Cruise Lines International Association (CLIA) has released its 2021 State of the Cruise Industry Outlook report, highlighting the industry’s global economic impact, trend forecasts and commitment to responsible tourism practices and leadership.
Despite a challenging year in 2020, new research reveals there is optimism on the horizon with two out of three cruisers willing to cruise within a year and 58% of international vacationers, who have never cruised, likely to cruise in the next few years.
“For the cruise community, there is no denying that 2020 was not the year we anticipated. Still, the industry wasted no time adjusting course to address the challenges before us,” said Kelly Craighead, president and CEO of CLIA “With the year drawing to a close, we are pleased to share CLIA’s 2021 report that highlights the extraordinary steps that cruise community took to develop and implement enhanced public health protocols to keep putting people first, while continuing to focus on innovation and responsible tourism practices that make cruising the best way to experience the world.”
Fleet of the future
CLIA Cruise Lines are anticipate debuting 16 new ocean ships in 2021, resulting in a total of 270 CLIA Cruise Line ocean ships projected to be in operation by the end of 2021.
Looking ahead, this “Fleet of the Future” will feature enhanced health and safety cruise protocols for the resumption of passenger operations designed to help protect passengers, crew and destinations.
Successful Sailings - From early July through mid-December 2020, there were more than 200 sailings with multiple layers of enhanced measures in place. The success of these initial sailings demonstrates new protocols are working as designed—to mitigate the risk of COVID-19 among passengers, crew and the destinations cruise ships visit.
New Cruise Protocols - Some of the new protocols include crew and passenger COVID-19 testing prior to embarkation, mask wearing, physical distancing, air management and ventilation strategies as well as enhanced medical capabilities.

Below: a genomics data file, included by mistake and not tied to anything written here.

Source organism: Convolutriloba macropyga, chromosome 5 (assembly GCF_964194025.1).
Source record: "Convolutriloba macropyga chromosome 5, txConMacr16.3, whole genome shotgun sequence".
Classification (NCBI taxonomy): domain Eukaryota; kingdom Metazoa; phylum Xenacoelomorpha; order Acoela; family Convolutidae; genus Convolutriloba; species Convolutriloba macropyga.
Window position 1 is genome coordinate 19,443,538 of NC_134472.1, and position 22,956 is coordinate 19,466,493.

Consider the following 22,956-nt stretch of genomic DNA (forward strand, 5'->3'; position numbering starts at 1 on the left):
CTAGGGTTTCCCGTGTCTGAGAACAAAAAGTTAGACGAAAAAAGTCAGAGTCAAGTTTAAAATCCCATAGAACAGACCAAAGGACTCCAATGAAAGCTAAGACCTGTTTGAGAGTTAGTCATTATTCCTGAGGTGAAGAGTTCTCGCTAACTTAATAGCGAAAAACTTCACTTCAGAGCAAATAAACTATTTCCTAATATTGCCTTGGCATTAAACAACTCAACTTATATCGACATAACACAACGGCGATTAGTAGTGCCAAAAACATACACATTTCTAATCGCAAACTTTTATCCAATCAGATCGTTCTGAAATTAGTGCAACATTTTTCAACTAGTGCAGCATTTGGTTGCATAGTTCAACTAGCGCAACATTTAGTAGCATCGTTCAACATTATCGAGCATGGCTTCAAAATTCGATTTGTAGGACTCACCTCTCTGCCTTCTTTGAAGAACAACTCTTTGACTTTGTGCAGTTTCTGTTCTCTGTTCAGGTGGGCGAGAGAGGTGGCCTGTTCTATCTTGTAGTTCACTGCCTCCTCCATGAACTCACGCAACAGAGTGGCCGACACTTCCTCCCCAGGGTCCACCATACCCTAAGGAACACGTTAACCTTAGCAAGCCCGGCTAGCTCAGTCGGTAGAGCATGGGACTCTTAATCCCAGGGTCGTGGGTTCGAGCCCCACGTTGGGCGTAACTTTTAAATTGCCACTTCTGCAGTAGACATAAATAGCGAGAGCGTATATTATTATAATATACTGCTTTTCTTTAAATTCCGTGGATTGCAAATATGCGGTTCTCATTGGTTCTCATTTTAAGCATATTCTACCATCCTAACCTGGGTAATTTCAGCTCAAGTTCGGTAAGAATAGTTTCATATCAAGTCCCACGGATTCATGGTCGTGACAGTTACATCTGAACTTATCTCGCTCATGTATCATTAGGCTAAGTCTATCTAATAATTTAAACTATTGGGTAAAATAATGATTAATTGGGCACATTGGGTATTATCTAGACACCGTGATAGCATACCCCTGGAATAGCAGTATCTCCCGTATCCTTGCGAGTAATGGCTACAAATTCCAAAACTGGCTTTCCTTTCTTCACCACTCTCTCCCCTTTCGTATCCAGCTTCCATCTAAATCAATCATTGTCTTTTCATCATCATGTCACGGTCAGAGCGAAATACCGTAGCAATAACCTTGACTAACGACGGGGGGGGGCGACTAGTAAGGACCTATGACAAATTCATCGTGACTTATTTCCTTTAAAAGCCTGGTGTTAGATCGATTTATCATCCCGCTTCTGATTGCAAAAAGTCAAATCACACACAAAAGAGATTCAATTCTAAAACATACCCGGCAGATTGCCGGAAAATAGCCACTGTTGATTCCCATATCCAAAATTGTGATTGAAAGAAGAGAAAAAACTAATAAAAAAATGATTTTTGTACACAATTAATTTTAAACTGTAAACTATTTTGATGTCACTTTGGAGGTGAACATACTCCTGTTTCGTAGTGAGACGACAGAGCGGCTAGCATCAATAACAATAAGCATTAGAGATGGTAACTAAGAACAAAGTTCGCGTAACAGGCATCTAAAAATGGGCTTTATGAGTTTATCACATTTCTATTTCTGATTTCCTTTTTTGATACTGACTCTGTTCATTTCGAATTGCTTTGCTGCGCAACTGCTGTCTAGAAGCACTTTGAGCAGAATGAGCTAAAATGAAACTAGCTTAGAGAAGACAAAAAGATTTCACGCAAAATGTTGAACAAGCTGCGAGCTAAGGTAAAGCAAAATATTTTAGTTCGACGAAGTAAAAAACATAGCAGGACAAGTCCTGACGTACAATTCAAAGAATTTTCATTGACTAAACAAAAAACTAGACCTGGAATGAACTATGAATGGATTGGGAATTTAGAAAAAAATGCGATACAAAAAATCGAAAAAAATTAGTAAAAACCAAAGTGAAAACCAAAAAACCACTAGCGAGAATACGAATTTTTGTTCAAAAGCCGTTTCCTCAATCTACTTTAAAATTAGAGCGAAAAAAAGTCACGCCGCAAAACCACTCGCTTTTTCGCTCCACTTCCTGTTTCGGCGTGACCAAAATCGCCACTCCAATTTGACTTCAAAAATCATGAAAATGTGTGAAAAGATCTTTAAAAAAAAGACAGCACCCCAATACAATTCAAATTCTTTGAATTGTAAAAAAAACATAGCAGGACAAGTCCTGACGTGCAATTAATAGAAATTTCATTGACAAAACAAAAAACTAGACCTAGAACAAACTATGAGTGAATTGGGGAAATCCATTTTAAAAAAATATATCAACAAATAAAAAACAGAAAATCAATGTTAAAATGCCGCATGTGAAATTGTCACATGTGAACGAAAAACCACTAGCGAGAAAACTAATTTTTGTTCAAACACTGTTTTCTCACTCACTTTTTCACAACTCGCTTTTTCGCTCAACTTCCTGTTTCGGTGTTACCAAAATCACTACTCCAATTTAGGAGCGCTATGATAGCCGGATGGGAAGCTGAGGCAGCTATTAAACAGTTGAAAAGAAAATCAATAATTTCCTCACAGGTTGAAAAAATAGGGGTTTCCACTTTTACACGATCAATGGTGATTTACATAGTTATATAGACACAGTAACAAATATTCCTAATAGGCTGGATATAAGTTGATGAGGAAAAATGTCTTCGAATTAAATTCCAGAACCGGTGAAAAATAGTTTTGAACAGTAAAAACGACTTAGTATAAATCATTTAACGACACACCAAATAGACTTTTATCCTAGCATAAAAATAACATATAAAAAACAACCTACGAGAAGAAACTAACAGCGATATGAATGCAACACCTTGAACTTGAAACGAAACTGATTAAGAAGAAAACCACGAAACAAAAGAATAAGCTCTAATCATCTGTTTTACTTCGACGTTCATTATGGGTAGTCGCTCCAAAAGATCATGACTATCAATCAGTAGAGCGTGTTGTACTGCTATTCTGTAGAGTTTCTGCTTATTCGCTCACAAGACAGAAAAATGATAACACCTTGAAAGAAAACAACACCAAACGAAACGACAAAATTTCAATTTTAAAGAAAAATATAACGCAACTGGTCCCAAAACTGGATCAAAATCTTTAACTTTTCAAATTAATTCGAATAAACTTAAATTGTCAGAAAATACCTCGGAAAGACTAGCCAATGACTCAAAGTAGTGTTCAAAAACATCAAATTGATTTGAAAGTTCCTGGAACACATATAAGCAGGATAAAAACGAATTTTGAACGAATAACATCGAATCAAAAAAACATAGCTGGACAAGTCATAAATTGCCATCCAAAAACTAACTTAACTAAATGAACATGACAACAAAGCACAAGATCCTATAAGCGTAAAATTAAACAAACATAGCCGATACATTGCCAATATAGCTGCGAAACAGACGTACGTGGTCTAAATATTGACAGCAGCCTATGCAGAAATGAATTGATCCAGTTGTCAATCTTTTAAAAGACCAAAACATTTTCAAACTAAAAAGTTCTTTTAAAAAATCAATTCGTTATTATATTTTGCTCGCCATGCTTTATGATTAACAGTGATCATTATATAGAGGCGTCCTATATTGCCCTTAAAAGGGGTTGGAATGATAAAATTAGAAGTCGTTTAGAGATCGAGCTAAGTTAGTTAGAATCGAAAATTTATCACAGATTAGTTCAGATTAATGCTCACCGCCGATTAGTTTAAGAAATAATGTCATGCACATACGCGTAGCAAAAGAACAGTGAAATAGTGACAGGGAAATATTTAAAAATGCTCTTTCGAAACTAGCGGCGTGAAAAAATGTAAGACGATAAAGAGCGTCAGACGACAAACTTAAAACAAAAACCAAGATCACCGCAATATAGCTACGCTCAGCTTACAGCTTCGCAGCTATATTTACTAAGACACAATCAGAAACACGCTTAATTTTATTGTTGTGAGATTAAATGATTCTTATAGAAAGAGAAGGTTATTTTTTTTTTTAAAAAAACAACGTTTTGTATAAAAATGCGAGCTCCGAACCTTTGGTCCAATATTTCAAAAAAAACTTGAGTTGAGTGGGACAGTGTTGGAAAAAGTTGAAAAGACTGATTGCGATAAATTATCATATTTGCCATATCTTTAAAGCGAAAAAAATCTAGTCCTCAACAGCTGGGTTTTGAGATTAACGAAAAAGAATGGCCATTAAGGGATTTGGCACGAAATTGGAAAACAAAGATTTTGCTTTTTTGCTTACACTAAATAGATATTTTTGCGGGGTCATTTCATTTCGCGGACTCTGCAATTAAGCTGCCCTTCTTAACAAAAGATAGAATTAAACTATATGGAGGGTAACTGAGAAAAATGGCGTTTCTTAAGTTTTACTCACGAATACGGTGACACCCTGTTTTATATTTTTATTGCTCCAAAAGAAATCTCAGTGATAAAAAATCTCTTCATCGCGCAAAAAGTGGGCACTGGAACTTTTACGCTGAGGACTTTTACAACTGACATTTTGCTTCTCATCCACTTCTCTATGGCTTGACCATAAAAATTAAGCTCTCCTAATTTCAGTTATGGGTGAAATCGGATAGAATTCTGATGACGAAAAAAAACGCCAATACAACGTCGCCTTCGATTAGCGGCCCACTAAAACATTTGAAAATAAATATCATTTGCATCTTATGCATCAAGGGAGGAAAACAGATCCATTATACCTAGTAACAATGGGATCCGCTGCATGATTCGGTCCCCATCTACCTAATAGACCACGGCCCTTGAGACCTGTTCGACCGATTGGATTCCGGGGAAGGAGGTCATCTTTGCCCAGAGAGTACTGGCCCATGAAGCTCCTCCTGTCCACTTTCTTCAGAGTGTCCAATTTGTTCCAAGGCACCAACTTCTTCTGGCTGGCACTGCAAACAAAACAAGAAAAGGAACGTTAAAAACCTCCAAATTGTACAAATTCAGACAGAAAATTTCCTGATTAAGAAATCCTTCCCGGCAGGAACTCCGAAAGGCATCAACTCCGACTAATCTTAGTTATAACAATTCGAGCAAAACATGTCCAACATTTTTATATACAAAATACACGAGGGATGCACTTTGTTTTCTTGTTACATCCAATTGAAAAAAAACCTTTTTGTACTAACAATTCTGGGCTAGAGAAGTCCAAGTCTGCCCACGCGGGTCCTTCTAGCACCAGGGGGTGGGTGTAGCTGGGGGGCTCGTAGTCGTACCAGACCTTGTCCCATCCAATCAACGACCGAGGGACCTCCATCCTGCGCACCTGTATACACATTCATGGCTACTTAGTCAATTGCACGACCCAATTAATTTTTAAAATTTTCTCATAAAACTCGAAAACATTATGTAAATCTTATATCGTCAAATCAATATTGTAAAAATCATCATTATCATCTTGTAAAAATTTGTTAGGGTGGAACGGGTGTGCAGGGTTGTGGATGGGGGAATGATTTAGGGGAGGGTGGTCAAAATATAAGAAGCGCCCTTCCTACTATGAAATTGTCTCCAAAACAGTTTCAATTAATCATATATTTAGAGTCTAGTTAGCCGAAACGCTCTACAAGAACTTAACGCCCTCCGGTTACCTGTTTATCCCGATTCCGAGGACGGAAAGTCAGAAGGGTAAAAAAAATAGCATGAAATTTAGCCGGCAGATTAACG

Global economic impact & passenger data
The State of the Cruise Industry report includes the 2019 Global Economic Impact Analysis underscoring the tremendous growth of the cruise industry and the corresponding contributions to the international economy prior to the global health emergency.
In 2019, cruising sustained 1,166,000 jobs equaling $50.53 billion in wages and salaries and $154.5 billion total output worldwide in 2019. The analysis also found:
Passenger Port City Spending - Passengers spent $385 in port cities before boarding a cruise and spend $100 in each visiting port destination during a cruise.
Global Passengers - Most Cruisers from North America – The cruise industry hosted a total of 29.7 million passengers worldwide in 2019. North America accounts for the highest rate of cruisers with 15.4 million passengers cruising in 2019.
Jobs Impact from COVID-19 Suspension – In 2020, every 1% loss of cruisers resulted in a reduction of 9,100 industry-related jobs. Each day of the suspension, caused direct and indirect industry losses of 2,500 jobs.
Spotlight on responsible tourism
As CLIA members worked to address the impacts of COVID-19, the cruise industry also remained focused on its commitment to a cleaner, more sustainable future. The report highlights the industry’s $23.5 billion investment in ships with new technologies and cleaner fuels to reduce carbon emissions, partnerships with local governments in key destinations, and a commitment to reducing its rate of carbon emissions by 40% by 2030 compared to 2008. The report highlights the progress the cruise industry is making in the adoption of new environmental technologies.
Liquified Natural Gas (LNG) – 49% of new build capacity on order will rely on LNG fuel for primary propulsion.
Exhaust Gas Cleaning Systems (ECGS) – More than 69% of global capacity currently utilizes EGCS, while 96% of non-LNG new-builds will have EGCS.
Advanced Wastewater Treatment Systems – 99% of new ships on order will have these systems in place, bringing global capacity served by these systems to 78.5%.
Shore Side Electricity – 58% of new build capacity is committed SSE compatibility with 32% of global fleet capacity already capable of SSE and 25% of existing capacity will be retrofitted to use SSE.
“2020 was a year unlike any other and I am proud of how our industry has united together to weather this unparalleled pandemic,” said Adam Goldstein, CLIA Chairman. “As we look to 2021, I know that cruisers are eager to set sail once more, just as our industry is eager to put people back to work and create unforgettable experiences for our valued guests.”
For the full 2021 State of the Cruise Industry Outlook findings, visit: cruising.org/en/news-and-research/research.
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